The girl who drew the picture, this young Afghan artist, explained it this way: The blue tent is the blue burqa. The woman inside is every Afghan woman forced to erase herself beneath that blue fabric or behind the walls of her home. She stands for every woman who is alone and quarantined not just by covid-19 but by elements of society that claim ultimate jurisdiction over her life and future, and who fights back by sending her daughters to school. Daughters like the artist herself.
The woman in the blue tent opens her hand and her colorful balloons float away.
Two years later, in the midst of days bleaker than any I could have ever imagined for my country, the men of the Taliban sit comfortably in Kabul and take aim with their weapons and casually blast the balloons of our hopes out of the sky, one by one.
The latest shot came on Tuesday, when the Taliban decreed that women are now barred from attending universities in Afghanistan, effective immediately and indefinitely. It’s a project that began in March, when it banned girls from attending school past sixth grade yet kept universities open.
That’s over now. What remains in my country is this: Girls can attend school through sixth grade — or, said another way, more or less until they enter puberty. And then nothing.
In the Taliban’s Afghanistan, there is no need for adolescent girls to study. There is no need for young women to learn. Women have their purpose. The relentless codification of control over their futures, their ambitions, and their bodies has unfolded across 2022 with slow brutality.
Almost since the day the Taliban seized power last summer, I have asked the world not to look away from Afghanistan. I have asked you not to look away from Afghan women and girls, and from the men who are the judges, juries and executioners of dreams.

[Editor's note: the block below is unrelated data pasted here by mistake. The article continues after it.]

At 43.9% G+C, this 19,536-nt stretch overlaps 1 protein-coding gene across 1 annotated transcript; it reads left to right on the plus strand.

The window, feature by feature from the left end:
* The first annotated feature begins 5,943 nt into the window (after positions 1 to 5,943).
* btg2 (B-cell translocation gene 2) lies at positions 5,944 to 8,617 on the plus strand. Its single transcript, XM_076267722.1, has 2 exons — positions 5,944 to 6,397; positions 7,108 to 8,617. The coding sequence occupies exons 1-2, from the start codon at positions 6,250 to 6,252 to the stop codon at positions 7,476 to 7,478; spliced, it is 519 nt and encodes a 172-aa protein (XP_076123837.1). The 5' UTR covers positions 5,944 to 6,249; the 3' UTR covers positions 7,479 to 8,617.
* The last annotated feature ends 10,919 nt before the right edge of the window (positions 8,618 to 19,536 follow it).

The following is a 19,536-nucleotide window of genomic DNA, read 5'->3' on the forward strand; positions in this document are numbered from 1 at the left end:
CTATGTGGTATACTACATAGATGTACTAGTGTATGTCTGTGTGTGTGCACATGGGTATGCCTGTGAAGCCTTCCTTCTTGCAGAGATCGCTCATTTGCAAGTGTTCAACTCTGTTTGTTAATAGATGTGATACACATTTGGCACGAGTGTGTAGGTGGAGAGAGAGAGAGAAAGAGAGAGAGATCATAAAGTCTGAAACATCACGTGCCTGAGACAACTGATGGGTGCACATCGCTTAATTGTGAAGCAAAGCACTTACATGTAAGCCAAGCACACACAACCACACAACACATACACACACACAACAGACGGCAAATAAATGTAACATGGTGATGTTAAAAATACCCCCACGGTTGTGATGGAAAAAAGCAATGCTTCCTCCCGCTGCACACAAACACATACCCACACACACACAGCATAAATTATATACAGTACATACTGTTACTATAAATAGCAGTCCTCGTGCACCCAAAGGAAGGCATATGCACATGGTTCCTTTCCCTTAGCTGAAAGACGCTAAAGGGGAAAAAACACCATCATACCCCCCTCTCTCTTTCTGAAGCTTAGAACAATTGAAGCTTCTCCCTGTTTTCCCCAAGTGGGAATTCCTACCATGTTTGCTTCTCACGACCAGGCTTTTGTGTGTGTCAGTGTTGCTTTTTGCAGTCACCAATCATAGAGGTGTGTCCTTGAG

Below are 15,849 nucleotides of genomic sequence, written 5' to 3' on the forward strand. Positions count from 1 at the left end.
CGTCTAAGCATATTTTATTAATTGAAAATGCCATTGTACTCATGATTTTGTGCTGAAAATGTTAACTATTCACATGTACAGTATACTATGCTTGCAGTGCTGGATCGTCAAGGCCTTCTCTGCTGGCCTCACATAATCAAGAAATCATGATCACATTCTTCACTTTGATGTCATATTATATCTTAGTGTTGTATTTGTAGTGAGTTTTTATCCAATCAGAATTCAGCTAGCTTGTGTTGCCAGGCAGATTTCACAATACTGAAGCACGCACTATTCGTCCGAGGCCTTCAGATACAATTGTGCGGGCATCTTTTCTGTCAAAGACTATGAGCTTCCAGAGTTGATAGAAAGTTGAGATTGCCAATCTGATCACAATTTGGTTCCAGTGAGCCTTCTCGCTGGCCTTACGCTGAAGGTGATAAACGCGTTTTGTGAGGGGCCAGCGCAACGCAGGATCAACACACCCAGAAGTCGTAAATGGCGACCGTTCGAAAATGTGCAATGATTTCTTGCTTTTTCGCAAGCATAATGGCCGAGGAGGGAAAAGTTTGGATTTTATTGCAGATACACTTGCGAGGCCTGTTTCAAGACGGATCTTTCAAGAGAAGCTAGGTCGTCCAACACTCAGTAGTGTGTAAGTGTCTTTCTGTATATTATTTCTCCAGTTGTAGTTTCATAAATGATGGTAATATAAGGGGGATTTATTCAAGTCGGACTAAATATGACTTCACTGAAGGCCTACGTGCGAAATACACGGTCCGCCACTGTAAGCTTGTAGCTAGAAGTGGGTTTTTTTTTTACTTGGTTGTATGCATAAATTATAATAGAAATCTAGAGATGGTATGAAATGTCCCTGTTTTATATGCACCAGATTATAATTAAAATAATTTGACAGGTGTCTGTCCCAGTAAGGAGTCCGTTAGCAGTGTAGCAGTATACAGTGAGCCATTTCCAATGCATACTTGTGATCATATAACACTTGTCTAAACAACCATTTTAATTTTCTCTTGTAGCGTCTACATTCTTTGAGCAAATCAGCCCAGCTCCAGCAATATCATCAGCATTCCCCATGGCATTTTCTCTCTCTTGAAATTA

I ask this for the same reason that Rina Amiri, the U.S. special envoy for Afghan women, girls and human rights, wrote on Twitter last month: “Those who fear a radicalized Afghanistan should be alarmed by the Taliban’s policies against women & girls, denying them education, work in most sectors, even small joys such as the right to go to a park. This extremism will lead to instability, poverty & more population flight.”
Yes. It absolutely will. It already has. So look, and see, and act.
Act to boldly support and publicly advocate for Afghan women — women who are beaten and shot at, and whose bodies appear cast away at roadsides and in dumpsters and who still call even now for freedom and the right to work and to learn. To Muslim-majority nations I say: Act and speak out in the strongest terms against the Taliban’s utterly un-Islamic decrees.
I personally benefited from the bravery of Afghan women in the 1990s under the Taliban’s first regime. I am who I am because they did what they did for girls like me, risking their lives to teach us in secret. It’s in their honor that I continue our fight for dignity and justice, now and forever.
A new generation of Afghan women is being pushed off the pathway toward education and independence. The bright balloons that once filled our sky are punctured and falling to earth.
These women and their hopes are allies against extremism that the world can’t afford to lose. See them, hear them, honor them. Don’t look away.